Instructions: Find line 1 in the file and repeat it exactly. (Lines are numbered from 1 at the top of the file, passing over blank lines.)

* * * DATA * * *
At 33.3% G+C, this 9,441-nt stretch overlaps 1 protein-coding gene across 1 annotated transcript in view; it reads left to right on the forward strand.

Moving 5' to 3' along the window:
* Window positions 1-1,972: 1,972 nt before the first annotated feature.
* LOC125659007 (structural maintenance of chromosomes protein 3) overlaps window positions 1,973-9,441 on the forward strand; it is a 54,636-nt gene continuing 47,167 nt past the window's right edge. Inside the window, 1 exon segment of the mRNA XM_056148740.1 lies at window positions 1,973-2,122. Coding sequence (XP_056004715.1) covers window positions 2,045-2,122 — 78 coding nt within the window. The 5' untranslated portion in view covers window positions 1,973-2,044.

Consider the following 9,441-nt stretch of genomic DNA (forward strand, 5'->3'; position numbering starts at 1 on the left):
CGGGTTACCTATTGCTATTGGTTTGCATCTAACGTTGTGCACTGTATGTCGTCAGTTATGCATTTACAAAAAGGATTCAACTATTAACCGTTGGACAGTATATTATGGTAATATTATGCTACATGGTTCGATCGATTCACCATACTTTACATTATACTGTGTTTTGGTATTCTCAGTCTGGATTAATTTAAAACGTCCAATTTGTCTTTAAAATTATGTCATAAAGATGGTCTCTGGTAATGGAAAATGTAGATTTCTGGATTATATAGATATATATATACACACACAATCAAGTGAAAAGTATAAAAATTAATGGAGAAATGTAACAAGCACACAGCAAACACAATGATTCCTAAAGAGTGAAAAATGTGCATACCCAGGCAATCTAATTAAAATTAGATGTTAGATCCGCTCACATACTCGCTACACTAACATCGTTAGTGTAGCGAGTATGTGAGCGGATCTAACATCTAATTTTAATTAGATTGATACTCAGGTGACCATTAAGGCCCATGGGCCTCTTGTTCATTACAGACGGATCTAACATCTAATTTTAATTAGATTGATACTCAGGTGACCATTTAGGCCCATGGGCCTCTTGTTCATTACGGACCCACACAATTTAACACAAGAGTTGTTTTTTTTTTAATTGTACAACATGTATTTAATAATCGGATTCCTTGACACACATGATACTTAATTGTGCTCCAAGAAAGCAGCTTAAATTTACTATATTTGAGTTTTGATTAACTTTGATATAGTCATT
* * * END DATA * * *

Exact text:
At 33.3% G+C, this 9,441-nt stretch overlaps 1 protein-coding gene across 1 annotated transcript in view; it reads left to right on the forward strand.